The Psychology Behind Police Brutality

Police Officer

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Have you ever wondered about the psychology behind police brutality? Why is it that some police officers can go their whole careers without ever using excessive force, while others seem to be caught in a cycle of using more force than is required sometimes leading to death? Furthermore, what are the factors that influence a police officer to use excessive force?

These questions and more have been on the minds of many as acts of police brutality seem to be occurring more regularly, and racial tensions over the inequality regarding the victims of police brutality have emerged.

What Is Police Brutality?

Police Brutality

Police brutality refers to the excessive use of force by a police officer against a victim or victims that is deemed to go beyond the level required to sustain life, avoid injury, or control a situation.

While it may seem based on recent events that police brutality is common and prevalent, it is actually the case that police brutality is the exception rather than the norm. Most police officers only use force as a last resort, to protect the lives of others or their own.

Why Police Brutality Occurs

In order to solve the problem of police brutality, it is necessary to understand the underlying factors that lead to it happening in the first place. In fact, there are a number of different factors that may play a role, not all of which have to do with the underlying personality of the officer who engages in the act.

However, each of them can be considered from a psychological standpoint or psychological lens. This helps us to understand how to fix the problem from a psychological view.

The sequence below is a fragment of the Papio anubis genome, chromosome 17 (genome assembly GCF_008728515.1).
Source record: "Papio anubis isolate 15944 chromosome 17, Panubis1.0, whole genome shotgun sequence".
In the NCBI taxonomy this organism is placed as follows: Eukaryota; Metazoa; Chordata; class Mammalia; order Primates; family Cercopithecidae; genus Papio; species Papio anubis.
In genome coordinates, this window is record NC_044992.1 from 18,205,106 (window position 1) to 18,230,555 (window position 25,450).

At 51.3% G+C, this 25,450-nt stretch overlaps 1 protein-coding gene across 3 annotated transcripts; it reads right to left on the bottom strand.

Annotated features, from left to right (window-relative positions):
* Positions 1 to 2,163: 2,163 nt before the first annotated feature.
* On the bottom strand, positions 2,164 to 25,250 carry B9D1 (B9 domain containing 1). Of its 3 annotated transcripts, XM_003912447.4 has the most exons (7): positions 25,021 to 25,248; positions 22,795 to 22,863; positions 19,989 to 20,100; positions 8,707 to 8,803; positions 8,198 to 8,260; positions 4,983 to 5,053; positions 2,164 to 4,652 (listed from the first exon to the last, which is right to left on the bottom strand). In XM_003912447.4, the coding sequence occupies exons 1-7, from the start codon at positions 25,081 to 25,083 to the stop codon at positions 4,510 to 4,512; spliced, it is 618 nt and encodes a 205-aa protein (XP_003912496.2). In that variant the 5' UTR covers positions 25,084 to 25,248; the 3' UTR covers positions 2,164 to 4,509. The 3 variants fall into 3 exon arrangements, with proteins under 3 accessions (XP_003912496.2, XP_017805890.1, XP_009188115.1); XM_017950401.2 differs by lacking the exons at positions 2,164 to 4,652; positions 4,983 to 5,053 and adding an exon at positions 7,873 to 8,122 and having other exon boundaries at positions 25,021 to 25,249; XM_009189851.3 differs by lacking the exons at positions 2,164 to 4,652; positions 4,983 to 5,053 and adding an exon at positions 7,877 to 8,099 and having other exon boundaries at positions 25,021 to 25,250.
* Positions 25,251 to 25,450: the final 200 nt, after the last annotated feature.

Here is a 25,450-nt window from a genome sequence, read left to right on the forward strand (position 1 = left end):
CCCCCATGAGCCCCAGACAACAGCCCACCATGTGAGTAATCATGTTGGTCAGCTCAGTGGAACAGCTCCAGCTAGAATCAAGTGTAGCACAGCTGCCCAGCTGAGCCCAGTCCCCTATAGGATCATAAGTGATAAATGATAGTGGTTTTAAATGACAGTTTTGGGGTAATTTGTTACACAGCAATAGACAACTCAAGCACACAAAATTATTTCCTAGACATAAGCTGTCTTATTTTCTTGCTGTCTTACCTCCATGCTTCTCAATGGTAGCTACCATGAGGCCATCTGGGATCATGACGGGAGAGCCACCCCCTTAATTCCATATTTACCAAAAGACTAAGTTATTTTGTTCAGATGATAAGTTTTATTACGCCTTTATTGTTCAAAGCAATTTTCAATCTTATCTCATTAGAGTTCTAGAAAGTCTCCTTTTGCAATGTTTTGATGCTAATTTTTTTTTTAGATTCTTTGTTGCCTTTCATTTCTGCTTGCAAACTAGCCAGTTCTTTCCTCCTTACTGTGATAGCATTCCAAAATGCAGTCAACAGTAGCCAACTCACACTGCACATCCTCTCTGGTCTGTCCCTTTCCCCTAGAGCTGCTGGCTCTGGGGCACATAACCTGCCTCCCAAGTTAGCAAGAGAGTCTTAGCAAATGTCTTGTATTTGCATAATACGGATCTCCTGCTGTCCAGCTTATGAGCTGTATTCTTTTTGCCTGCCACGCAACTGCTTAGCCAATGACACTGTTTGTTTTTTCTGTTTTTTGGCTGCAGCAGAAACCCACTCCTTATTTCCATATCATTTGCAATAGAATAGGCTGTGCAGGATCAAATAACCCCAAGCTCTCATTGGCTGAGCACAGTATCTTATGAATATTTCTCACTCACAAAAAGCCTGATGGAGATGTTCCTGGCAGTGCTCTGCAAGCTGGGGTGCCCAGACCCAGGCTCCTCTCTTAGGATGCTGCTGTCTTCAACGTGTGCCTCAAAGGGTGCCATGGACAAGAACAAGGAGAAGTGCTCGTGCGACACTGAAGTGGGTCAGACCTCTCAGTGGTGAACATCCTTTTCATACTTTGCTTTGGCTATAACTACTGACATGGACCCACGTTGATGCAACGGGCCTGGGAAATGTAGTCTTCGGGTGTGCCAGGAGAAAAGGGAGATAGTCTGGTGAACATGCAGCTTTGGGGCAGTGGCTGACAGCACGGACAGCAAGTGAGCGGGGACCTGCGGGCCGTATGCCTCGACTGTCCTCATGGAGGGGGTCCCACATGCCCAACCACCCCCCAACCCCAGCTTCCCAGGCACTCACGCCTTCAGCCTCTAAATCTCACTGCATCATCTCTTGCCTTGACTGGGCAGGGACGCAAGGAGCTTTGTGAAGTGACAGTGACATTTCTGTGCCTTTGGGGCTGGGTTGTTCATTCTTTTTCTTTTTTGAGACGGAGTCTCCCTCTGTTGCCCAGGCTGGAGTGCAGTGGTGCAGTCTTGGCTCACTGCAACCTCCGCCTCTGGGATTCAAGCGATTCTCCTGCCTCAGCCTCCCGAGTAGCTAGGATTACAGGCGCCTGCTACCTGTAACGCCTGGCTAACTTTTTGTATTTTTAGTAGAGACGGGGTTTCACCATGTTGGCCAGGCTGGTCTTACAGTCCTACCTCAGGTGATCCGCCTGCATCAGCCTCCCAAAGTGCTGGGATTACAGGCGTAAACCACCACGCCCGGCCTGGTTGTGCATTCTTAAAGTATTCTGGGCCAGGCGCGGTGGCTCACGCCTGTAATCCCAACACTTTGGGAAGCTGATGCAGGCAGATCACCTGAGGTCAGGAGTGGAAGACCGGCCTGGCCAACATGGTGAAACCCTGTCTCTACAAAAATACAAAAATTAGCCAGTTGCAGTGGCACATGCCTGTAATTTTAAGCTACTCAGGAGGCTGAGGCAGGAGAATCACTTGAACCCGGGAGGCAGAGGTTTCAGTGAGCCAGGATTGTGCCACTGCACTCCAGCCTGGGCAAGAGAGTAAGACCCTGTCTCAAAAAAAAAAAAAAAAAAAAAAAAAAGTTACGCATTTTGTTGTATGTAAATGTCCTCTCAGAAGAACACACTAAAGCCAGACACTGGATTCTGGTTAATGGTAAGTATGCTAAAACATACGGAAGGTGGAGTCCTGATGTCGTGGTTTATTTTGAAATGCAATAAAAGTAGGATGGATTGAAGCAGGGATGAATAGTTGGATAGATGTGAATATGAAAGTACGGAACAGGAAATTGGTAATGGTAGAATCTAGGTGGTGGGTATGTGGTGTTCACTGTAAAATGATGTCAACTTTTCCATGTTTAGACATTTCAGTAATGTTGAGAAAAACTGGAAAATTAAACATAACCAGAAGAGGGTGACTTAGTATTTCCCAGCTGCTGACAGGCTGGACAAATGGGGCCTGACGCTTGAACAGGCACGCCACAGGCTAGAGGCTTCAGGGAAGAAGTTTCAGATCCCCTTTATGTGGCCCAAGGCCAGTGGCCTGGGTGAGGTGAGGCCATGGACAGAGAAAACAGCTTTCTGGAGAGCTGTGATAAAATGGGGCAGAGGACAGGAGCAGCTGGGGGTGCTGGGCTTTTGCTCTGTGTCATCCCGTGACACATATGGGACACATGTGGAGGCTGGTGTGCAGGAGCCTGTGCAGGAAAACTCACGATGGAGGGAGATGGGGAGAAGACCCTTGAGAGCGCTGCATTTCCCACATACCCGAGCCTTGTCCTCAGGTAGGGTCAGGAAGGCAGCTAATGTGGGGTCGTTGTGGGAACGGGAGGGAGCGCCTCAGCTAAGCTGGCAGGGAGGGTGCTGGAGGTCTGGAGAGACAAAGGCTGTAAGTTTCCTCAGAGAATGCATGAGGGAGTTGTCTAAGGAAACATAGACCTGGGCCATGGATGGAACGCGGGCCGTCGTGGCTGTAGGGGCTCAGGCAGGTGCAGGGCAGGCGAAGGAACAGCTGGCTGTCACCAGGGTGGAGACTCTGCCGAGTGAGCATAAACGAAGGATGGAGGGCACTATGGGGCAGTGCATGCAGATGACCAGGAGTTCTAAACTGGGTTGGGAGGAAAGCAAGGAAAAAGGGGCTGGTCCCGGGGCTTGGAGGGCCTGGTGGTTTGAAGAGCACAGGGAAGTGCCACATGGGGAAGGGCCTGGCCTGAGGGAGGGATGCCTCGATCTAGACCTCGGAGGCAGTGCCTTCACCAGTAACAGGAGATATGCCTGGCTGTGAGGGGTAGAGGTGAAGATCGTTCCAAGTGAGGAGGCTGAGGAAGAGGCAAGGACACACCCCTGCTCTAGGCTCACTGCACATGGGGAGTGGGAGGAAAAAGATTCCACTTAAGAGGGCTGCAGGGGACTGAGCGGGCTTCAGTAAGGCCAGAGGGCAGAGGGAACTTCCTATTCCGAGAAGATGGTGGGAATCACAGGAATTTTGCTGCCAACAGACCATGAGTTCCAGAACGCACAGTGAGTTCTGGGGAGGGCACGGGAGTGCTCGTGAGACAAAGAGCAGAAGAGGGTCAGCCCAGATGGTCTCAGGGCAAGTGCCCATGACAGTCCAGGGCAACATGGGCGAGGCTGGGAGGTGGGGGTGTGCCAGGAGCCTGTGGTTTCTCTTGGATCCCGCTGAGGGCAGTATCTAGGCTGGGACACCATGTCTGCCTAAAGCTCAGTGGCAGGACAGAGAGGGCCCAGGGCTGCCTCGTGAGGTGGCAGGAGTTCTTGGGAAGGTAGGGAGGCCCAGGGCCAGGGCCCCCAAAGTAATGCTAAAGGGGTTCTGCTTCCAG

Individual-Level Factors

What are the individual-level factors that contribute to police brutality? These can be understood as those that originate from the offending officer. Some examples of individual-level factors are given below.

Personality Traits and Mental Disorders

Personality traits or mental disorders of the offending officer may play a role. For example, officers with post-traumatic stress disorder (PTSD) from job-related stressors and trauma may have an increased startle response, a tendency toward suspicion, and problems with aggression. These traits can make it more likely that they will overreact and use deadly force when not necessary.

Personality disorders such as antisocial personality disorder (APD) may make police officers more likely to engage in excessive use of force or to feel that they do not need to follow the rules.

Personal problems experienced by police officers may increase the likelihood of them engaging in excessive force, such as relationship problems or other stressful life events.

Organizational-Level Factors

What are the organizational-level factors that contribute to police brutality? These can include policies of the police department or the general working environment.

If the police department sets limits for the use of force that leave police officers vulnerable to using their own discretion (in other words, limits that are too vague or lenient), then the likelihood that officers will use excessive force is going to increase.